New U.S. timeshare owners are younger, have higher incomes than current owners and represent a more culturally diverse cross-section of households.
According to the newly released Shared Vacation Ownership Study from the ARDA International Foundation (AIF), the timeshare industry has returned to growth mode. In part this is due to the influx of a new type of owner — one that will help to continue the trajectory of the industry.
AIF says these new owners are younger, have higher incomes than current owners and represent a more culturally diverse cross-section of U.S. households.
“We’re excited not only about the fact that sales are up in our industry but also about why they are up,” said Howard Nusbaum, president and CEO of ARDA.
“While existing owners continue to enjoy the lifestyle and purchase more timeshare, it’s the new owners who are responsible for the majority of qualified new sales.”
The study reports that the profile of new owners has changed. They are nearly ten years younger than typical timeshare owners. Thirty-nine per cent are ‘Gen Xers’ and thirty per cent are millennials, with the median age of thirty-nine.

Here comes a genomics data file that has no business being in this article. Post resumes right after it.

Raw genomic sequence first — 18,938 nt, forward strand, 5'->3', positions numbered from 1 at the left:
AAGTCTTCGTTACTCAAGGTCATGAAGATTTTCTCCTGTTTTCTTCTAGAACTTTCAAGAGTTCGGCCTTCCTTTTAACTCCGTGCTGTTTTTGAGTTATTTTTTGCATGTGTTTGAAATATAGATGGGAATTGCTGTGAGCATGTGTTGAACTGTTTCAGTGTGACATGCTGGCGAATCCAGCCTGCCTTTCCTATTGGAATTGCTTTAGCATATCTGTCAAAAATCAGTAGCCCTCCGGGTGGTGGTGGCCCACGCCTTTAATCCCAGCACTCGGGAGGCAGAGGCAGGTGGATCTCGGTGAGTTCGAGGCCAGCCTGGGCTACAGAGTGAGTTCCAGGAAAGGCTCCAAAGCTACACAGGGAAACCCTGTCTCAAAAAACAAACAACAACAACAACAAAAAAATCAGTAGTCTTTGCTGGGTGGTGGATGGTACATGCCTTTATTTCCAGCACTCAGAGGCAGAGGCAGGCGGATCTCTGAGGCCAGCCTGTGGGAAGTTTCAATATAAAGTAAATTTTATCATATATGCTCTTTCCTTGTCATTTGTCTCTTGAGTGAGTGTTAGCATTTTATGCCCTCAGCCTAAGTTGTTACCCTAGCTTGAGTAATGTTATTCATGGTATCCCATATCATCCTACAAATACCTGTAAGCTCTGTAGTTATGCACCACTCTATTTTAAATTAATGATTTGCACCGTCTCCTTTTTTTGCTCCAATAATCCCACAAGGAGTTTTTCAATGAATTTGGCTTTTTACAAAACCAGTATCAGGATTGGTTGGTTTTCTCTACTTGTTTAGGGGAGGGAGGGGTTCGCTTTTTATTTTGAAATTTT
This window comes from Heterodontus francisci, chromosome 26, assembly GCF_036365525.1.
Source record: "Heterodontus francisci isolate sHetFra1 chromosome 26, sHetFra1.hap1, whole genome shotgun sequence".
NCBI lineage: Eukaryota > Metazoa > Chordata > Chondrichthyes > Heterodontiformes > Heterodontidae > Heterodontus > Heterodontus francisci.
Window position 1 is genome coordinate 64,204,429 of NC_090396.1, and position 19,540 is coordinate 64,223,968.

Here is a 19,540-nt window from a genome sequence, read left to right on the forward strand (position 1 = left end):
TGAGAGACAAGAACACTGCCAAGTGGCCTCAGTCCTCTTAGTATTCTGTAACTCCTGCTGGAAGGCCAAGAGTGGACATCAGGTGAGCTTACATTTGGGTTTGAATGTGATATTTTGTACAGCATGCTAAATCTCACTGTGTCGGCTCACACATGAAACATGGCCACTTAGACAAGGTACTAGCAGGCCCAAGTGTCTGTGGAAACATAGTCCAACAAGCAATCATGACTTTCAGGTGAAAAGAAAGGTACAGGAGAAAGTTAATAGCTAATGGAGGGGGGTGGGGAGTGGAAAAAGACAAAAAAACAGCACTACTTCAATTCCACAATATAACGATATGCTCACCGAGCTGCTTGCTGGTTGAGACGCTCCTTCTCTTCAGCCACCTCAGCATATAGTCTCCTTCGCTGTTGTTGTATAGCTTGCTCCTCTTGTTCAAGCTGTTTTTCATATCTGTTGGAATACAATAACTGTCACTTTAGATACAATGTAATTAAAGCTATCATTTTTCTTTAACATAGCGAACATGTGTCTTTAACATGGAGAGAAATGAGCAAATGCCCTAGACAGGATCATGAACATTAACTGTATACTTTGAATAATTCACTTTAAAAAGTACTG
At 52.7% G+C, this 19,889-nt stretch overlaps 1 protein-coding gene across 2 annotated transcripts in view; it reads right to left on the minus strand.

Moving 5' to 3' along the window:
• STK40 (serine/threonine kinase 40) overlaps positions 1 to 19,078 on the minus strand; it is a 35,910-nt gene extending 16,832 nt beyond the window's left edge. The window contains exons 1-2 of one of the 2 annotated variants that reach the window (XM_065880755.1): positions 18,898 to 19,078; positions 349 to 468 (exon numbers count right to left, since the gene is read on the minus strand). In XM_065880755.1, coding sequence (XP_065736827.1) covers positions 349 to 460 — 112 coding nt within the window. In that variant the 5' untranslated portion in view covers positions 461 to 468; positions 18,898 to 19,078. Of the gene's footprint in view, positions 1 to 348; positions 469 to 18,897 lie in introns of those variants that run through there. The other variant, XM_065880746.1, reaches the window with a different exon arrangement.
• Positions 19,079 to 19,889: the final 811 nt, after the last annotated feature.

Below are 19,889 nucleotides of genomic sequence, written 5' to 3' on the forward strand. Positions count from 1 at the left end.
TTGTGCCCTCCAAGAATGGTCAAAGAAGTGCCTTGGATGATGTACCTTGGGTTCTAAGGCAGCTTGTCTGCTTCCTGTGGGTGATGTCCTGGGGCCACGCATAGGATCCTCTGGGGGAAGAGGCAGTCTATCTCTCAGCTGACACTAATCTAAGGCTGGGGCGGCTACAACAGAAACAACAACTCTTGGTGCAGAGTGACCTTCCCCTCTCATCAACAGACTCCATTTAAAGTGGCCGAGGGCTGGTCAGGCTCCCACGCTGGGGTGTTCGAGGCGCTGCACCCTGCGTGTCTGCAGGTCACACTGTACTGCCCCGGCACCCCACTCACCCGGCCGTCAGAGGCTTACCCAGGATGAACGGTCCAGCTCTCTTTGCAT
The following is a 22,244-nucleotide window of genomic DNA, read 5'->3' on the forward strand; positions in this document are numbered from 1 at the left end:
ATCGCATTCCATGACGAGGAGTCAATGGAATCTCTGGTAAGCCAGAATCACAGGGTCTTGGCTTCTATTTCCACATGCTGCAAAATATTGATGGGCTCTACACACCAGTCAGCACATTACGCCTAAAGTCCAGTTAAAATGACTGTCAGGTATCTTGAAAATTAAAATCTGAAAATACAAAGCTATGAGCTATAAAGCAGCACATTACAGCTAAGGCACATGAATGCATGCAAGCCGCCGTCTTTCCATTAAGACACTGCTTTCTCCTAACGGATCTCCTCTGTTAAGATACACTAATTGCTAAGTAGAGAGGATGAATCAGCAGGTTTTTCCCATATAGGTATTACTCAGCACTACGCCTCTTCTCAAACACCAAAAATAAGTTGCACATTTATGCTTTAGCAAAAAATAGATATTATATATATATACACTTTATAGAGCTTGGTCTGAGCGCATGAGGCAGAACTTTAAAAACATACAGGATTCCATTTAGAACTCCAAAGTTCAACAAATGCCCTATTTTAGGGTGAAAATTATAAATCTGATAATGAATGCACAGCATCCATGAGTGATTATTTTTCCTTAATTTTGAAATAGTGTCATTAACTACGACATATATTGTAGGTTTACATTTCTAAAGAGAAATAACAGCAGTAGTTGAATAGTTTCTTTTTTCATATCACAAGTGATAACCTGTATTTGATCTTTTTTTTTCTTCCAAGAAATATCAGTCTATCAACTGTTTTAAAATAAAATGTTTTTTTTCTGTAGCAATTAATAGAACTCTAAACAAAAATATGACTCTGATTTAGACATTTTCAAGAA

Forty-two per cent are African American or Hispanic. They are also highly educated, with seventy-two per cent being college graduates and twenty-three per cent of these having graduate degrees.
Their median household income is $94,800 and they have plenty of disposable income — forty-seven per cent of new owners made just a single payment to cover their purchase and fifty-seven per cent spent $10,000 or more on their timeshare.
In terms of financial commitment, the new timeshare owner values the long-term vacation savings and flexibility timeshare provides: thirty-six per cent purchased timeshare to save money on future vacations and thirty-one per cent bought for the flexibility the product offers.
The new owners are also savvy consumers, with seventy-five per cent having had some form of interaction with a timeshare resort before purchasing.
Forty-four per cent initially stayed at the resort where they bought as a guest of another owner and forty-two per cent experienced timeshare vacations through renting first. Thirty-five per cent attended multiple sales presentations before buying.
Overall ownership has increased: U.S. households that own a timeshare rose from 7.2 per cent in 2012 to 7.9 per cent today, with the purchase price having risen to an average of nearly $20,000.
Among overall timeshare owners, timeshare vacations are fairly evenly spread between summer, autumn and spring and forty per cent are as likely to travel under 500 miles as they are to travel 1,000 miles or more (43 per cent).
Seventy-five per cent of owners vacationed at a timeshare resort while sixteen per cent converted their timeshare to a different type of vacation or vacation-related purchase (cruises, airline tickets, car rentals, hotel stays and so on).